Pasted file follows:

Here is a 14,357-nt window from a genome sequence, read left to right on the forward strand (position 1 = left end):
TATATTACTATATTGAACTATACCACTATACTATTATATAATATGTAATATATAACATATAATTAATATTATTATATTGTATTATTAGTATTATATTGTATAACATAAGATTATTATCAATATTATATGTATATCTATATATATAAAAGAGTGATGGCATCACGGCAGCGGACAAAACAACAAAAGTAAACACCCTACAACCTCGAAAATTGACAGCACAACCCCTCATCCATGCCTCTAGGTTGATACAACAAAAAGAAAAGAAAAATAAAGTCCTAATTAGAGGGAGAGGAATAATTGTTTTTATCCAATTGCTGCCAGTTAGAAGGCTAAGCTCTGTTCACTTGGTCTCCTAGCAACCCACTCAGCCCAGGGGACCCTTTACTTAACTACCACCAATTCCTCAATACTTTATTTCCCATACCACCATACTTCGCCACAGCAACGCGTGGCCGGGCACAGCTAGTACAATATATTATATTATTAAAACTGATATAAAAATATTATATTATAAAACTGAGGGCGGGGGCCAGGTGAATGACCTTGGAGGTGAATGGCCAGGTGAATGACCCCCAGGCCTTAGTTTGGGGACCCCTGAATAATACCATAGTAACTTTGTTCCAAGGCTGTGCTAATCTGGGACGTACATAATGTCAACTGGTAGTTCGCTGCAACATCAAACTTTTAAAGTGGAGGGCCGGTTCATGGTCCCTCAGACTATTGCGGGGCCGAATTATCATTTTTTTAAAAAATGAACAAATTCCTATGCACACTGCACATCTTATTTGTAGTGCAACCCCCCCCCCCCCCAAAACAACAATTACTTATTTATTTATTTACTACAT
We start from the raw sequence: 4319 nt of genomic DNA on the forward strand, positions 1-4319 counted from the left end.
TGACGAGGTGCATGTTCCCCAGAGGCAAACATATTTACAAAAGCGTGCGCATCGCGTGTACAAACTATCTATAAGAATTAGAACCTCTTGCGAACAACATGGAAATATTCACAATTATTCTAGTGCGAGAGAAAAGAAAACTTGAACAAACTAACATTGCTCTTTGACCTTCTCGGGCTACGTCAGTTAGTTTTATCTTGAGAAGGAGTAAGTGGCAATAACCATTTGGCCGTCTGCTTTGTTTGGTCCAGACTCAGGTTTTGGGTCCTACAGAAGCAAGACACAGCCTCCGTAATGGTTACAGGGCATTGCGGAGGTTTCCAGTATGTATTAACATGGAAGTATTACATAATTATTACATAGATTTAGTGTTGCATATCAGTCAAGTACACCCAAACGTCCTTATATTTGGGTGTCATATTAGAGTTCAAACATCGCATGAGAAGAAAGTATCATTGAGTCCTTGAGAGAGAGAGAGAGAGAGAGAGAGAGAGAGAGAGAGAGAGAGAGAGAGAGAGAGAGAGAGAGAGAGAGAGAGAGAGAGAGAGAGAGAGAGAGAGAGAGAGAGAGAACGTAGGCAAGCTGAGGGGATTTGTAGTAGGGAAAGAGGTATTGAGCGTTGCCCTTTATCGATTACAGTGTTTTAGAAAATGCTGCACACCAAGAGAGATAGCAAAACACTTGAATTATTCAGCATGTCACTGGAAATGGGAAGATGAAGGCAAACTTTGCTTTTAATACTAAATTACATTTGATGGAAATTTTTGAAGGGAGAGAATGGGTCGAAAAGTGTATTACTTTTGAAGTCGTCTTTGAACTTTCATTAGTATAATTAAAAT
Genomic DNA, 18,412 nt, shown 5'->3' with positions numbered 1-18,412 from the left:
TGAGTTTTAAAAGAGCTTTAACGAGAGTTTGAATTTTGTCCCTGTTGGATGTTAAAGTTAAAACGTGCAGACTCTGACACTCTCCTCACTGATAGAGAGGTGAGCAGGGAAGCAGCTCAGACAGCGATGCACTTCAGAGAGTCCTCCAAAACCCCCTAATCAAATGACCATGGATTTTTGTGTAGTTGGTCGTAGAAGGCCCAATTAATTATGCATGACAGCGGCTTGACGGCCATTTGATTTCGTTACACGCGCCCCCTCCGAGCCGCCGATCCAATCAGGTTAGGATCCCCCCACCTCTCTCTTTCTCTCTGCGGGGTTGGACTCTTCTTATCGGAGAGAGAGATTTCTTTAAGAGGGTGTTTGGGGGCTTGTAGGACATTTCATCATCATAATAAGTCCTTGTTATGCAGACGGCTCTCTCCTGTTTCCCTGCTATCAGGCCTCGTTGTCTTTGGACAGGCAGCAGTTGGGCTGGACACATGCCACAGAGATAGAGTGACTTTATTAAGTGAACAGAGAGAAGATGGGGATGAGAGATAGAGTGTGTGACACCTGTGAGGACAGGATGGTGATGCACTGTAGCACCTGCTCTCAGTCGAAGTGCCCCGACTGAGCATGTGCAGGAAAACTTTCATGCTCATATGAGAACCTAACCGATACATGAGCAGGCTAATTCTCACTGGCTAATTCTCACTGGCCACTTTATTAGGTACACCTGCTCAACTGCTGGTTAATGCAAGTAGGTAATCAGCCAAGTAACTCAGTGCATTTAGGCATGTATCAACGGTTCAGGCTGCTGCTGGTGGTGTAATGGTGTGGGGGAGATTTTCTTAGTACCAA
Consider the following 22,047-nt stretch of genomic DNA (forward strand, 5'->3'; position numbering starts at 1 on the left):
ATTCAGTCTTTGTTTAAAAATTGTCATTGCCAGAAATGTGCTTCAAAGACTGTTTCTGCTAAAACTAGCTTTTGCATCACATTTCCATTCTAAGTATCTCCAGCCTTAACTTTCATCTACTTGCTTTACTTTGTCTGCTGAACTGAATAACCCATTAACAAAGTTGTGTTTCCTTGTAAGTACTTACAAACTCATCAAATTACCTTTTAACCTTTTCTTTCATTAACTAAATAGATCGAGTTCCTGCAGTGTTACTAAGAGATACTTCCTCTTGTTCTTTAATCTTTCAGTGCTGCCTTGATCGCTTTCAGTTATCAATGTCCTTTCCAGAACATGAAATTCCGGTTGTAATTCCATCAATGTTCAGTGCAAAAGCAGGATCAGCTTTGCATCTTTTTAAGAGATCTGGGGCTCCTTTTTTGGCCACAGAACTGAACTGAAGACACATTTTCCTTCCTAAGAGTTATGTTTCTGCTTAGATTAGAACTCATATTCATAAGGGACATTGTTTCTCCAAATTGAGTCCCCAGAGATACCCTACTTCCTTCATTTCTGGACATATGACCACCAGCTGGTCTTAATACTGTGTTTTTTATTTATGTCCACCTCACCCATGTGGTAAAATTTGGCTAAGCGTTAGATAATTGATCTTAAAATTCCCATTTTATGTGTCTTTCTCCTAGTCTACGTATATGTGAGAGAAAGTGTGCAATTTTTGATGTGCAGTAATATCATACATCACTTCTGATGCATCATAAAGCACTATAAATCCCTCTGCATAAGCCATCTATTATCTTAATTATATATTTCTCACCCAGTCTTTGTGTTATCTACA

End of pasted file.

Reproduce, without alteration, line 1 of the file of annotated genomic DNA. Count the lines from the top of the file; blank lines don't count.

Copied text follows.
Here is a 14,357-nt window from a genome sequence, read left to right on the forward strand (position 1 = left end):